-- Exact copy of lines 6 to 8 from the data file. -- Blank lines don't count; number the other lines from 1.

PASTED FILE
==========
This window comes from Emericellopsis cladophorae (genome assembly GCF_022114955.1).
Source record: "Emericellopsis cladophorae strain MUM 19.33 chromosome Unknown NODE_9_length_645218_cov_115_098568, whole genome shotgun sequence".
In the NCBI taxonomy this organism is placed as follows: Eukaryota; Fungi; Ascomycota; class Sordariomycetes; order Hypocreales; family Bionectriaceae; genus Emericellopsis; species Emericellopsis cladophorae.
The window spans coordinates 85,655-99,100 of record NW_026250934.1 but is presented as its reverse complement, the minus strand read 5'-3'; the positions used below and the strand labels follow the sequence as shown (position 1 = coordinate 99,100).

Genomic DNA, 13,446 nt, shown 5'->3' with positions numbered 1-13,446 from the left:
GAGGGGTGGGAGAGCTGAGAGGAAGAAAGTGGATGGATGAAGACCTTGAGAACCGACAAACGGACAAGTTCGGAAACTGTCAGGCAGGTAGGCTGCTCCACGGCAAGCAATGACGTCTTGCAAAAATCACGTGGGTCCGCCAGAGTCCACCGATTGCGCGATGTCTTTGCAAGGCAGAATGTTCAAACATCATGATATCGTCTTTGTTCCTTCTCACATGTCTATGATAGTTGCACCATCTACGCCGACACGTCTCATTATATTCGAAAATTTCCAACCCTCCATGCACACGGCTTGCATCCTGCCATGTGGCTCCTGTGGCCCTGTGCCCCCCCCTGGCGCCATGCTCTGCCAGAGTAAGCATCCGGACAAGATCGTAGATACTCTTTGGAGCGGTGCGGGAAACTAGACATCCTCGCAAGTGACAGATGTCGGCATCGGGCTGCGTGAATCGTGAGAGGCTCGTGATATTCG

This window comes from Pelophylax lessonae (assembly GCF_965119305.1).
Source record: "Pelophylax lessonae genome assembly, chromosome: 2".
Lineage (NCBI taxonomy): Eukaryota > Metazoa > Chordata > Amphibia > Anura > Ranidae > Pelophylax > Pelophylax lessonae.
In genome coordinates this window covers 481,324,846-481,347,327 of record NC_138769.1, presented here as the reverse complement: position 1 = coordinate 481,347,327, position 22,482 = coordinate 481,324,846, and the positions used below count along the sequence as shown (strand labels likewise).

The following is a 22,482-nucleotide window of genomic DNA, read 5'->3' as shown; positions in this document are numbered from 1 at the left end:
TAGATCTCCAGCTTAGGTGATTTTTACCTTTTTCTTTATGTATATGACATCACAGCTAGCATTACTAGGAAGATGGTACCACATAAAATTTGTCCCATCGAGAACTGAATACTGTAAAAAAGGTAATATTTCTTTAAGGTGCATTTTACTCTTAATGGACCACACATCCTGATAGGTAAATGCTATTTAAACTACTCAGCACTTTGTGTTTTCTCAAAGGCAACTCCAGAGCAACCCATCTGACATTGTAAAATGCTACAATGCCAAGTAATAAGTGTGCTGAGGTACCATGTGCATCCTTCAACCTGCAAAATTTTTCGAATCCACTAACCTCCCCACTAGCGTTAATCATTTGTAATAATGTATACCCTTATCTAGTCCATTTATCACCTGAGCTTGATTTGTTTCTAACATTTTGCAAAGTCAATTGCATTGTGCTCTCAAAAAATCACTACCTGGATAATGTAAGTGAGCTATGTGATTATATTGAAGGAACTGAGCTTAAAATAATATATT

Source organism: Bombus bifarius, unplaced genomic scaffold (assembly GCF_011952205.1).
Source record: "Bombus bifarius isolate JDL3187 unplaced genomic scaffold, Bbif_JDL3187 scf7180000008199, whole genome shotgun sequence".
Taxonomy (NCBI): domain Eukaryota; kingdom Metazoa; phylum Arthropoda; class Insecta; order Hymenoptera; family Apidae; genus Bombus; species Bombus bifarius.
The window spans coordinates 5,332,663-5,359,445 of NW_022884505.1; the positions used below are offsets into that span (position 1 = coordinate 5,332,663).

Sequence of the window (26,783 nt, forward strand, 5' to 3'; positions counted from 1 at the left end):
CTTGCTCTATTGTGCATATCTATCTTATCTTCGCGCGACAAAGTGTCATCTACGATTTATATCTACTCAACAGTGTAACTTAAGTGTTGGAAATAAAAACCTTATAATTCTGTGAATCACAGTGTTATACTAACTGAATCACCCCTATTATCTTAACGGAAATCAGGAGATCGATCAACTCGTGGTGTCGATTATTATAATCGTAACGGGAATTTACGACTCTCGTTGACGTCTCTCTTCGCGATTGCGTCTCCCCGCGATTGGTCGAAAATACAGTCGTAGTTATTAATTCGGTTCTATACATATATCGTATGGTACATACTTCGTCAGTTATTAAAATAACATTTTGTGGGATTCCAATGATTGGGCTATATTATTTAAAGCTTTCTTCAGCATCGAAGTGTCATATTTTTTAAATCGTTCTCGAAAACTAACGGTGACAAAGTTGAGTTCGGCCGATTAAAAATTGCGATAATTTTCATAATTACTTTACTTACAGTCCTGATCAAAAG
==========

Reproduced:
GAGGGGTGGGAGAGCTGAGAGGAAGAAAGTGGATGGATGAAGACCTTGAGAACCGACAAACGGACAAGTTCGGAAACTGTCAGGCAGGTAGGCTGCTCCACGGCAAGCAATGACGTCTTGCAAAAATCACGTGGGTCCGCCAGAGTCCACCGATTGCGCGATGTCTTTGCAAGGCAGAATGTTCAAACATCATGATATCGTCTTTGTTCCTTCTCACATGTCTATGATAGTTGCACCATCTACGCCGACACGTCTCATTATATTCGAAAATTTCCAACCCTCCATGCACACGGCTTGCATCCTGCCATGTGGCTCCTGTGGCCCTGTGCCCCCCCCTGGCGCCATGCTCTGCCAGAGTAAGCATCCGGACAAGATCGTAGATACTCTTTGGAGCGGTGCGGGAAACTAGACATCCTCGCAAGTGACAGATGTCGGCATCGGGCTGCGTGAATCGTGAGAGGCTCGTGATATTCG

This window comes from Pelophylax lessonae (assembly GCF_965119305.1).
Source record: "Pelophylax lessonae genome assembly, chromosome: 2".